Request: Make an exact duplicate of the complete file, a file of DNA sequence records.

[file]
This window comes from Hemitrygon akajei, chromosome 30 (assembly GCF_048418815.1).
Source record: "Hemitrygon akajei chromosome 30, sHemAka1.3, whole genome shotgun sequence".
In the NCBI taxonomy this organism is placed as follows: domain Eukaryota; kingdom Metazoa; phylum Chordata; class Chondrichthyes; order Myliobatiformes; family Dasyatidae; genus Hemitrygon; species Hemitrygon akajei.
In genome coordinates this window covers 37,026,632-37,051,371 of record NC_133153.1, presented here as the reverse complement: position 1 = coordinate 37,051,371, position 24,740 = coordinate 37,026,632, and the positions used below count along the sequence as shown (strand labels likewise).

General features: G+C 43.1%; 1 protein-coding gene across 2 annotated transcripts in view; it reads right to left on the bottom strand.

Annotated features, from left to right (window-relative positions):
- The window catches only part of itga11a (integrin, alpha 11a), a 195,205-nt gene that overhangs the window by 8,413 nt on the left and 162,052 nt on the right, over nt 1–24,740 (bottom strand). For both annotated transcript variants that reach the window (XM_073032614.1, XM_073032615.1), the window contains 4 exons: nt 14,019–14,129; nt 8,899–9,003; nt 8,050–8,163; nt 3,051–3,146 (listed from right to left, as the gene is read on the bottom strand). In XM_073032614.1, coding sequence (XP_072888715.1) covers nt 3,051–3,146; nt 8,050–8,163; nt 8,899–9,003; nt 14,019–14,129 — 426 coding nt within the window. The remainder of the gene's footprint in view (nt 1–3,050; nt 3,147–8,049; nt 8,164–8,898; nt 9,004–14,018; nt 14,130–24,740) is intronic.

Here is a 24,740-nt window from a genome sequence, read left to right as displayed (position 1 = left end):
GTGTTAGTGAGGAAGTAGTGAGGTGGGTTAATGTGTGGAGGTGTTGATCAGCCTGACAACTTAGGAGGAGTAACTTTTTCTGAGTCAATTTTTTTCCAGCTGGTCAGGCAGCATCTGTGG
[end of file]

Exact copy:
This window comes from Hemitrygon akajei, chromosome 30 (assembly GCF_048418815.1).
Source record: "Hemitrygon akajei chromosome 30, sHemAka1.3, whole genome shotgun sequence".
In the NCBI taxonomy this organism is placed as follows: domain Eukaryota; kingdom Metazoa; phylum Chordata; class Chondrichthyes; order Myliobatiformes; family Dasyatidae; genus Hemitrygon; species Hemitrygon akajei.
In genome coordinates this window covers 37,026,632-37,051,371 of record NC_133153.1, presented here as the reverse complement: position 1 = coordinate 37,051,371, position 24,740 = coordinate 37,026,632, and the positions used below count along the sequence as shown (strand labels likewise).

General features: G+C 43.1%; 1 protein-coding gene across 2 annotated transcripts in view; it reads right to left on the bottom strand.

Annotated features, from left to right (window-relative positions):
- The window catches only part of itga11a (integrin, alpha 11a), a 195,205-nt gene that overhangs the window by 8,413 nt on the left and 162,052 nt on the right, over nt 1–24,740 (bottom strand). For both annotated transcript variants that reach the window (XM_073032614.1, XM_073032615.1), the window contains 4 exons: nt 14,019–14,129; nt 8,899–9,003; nt 8,050–8,163; nt 3,051–3,146 (listed from right to left, as the gene is read on the bottom strand). In XM_073032614.1, coding sequence (XP_072888715.1) covers nt 3,051–3,146; nt 8,050–8,163; nt 8,899–9,003; nt 14,019–14,129 — 426 coding nt within the window. The remainder of the gene's footprint in view (nt 1–3,050; nt 3,147–8,049; nt 8,164–8,898; nt 9,004–14,018; nt 14,130–24,740) is intronic.

Here is a 24,740-nt window from a genome sequence, read left to right as displayed (position 1 = left end):
GTGTTAGTGAGGAAGTAGTGAGGTGGGTTAATGTGTGGAGGTGTTGATCAGCCTGACAACTTAGGAGGAGTAACTTTTTCTGAGTCAATTTTTTTCCAGCTGGTCAGGCAGCATCTGTGG